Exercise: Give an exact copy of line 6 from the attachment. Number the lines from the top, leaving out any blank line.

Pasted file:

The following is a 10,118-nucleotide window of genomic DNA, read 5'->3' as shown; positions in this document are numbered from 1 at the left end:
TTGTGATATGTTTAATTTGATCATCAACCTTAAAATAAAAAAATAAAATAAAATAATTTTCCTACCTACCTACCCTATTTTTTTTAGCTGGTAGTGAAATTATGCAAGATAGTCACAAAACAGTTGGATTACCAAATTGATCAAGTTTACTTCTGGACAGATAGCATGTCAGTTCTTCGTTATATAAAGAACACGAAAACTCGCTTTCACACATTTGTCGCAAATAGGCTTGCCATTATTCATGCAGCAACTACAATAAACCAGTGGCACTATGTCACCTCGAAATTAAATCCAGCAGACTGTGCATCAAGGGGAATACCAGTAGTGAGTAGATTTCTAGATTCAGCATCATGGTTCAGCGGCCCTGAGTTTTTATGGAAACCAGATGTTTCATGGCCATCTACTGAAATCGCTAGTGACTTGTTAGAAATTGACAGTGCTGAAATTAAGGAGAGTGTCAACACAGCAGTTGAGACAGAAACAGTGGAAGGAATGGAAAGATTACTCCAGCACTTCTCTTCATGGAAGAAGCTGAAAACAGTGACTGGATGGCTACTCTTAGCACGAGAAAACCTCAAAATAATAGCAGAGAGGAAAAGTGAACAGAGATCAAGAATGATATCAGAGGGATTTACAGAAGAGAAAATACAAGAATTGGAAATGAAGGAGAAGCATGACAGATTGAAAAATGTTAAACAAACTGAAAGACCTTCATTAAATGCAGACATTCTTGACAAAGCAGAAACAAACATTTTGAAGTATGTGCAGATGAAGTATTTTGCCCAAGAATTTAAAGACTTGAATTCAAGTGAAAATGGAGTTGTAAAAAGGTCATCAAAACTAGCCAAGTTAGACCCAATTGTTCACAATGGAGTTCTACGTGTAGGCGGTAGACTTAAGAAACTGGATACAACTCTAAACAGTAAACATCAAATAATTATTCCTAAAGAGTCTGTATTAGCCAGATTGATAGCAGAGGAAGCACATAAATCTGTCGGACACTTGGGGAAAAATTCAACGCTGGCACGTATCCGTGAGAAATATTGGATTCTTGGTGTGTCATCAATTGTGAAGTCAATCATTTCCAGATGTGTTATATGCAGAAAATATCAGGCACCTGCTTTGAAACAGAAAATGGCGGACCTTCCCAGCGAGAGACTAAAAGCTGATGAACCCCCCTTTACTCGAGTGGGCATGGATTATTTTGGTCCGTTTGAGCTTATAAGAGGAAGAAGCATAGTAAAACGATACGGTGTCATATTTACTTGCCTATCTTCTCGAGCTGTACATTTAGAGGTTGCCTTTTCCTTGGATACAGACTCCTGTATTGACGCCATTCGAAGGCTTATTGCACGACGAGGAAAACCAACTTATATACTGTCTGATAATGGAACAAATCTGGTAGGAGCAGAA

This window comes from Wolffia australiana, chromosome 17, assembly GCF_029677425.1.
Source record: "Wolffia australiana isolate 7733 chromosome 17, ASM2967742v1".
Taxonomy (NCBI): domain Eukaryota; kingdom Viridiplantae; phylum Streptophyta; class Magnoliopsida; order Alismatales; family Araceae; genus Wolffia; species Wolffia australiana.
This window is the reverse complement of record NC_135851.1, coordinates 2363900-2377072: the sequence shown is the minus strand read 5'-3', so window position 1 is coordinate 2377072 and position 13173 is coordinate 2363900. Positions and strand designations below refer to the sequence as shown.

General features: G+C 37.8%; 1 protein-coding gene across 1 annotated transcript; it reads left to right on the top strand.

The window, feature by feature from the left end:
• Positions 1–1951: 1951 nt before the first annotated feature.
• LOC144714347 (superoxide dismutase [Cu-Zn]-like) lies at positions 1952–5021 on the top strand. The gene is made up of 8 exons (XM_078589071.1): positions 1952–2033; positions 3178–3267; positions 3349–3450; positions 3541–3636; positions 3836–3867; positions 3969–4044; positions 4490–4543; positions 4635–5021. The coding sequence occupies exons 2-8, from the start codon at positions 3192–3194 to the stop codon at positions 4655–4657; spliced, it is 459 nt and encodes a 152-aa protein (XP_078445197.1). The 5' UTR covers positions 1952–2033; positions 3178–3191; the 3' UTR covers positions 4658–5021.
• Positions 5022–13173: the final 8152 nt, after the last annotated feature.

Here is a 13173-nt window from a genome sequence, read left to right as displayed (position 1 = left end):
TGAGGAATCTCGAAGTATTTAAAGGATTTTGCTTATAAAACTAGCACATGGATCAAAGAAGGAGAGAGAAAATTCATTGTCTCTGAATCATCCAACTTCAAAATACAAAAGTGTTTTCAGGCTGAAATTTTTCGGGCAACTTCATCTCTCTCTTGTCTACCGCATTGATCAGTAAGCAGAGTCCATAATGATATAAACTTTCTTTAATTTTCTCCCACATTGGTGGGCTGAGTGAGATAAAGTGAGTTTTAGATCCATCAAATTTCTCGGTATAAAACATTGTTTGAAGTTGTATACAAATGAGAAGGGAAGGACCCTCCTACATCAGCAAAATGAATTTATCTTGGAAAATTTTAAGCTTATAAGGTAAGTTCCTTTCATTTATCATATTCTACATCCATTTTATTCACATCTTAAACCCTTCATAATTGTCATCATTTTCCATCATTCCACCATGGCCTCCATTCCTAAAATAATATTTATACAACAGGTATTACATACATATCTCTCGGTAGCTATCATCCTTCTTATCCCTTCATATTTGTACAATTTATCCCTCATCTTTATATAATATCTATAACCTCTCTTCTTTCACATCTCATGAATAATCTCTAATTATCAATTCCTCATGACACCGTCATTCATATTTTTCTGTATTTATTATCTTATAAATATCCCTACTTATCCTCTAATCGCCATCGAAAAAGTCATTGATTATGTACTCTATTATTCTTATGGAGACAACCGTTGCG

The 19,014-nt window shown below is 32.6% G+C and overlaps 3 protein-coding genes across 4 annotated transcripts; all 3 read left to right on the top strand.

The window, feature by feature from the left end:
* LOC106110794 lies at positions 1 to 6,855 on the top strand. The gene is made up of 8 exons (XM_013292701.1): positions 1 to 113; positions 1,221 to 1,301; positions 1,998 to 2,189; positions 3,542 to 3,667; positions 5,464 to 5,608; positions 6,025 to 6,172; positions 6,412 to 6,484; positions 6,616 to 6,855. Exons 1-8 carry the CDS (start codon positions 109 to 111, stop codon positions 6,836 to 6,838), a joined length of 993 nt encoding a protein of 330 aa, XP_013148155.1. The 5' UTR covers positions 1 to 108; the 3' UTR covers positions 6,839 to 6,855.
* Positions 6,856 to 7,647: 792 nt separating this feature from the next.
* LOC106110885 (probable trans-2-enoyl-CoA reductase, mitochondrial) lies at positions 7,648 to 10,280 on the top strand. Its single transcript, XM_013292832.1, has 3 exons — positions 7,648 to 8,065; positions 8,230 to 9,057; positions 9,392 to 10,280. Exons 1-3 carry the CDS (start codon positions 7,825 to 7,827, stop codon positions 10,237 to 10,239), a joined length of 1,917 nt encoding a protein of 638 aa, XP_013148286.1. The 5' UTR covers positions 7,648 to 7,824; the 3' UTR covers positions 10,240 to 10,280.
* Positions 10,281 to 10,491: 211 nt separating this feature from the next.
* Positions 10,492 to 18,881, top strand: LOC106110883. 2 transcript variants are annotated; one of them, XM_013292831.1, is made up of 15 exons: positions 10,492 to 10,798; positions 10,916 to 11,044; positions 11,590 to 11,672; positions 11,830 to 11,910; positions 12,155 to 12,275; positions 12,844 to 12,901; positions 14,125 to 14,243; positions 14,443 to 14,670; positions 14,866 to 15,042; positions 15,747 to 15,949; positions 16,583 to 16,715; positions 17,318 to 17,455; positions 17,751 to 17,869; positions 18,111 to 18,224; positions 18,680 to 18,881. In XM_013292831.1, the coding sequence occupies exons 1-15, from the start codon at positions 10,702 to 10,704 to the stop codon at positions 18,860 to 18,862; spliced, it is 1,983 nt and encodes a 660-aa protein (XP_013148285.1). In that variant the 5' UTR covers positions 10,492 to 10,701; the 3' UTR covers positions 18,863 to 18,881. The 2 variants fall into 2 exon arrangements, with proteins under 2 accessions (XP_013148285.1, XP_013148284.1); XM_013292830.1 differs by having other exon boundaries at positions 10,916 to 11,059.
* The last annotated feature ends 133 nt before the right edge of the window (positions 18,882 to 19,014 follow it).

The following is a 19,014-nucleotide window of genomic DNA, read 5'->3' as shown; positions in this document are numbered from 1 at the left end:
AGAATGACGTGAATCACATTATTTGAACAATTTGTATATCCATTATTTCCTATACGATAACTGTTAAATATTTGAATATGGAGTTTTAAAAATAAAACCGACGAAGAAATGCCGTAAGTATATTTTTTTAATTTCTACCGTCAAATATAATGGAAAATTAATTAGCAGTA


This window is the reverse complement of record NC_135851.1, coordinates 2363900-2377072: the sequence shown is the minus strand read 5'-3', so window position 1 is coordinate 2377072 and position 13173 is coordinate 2363900. Positions and strand designations below refer to the sequence as shown.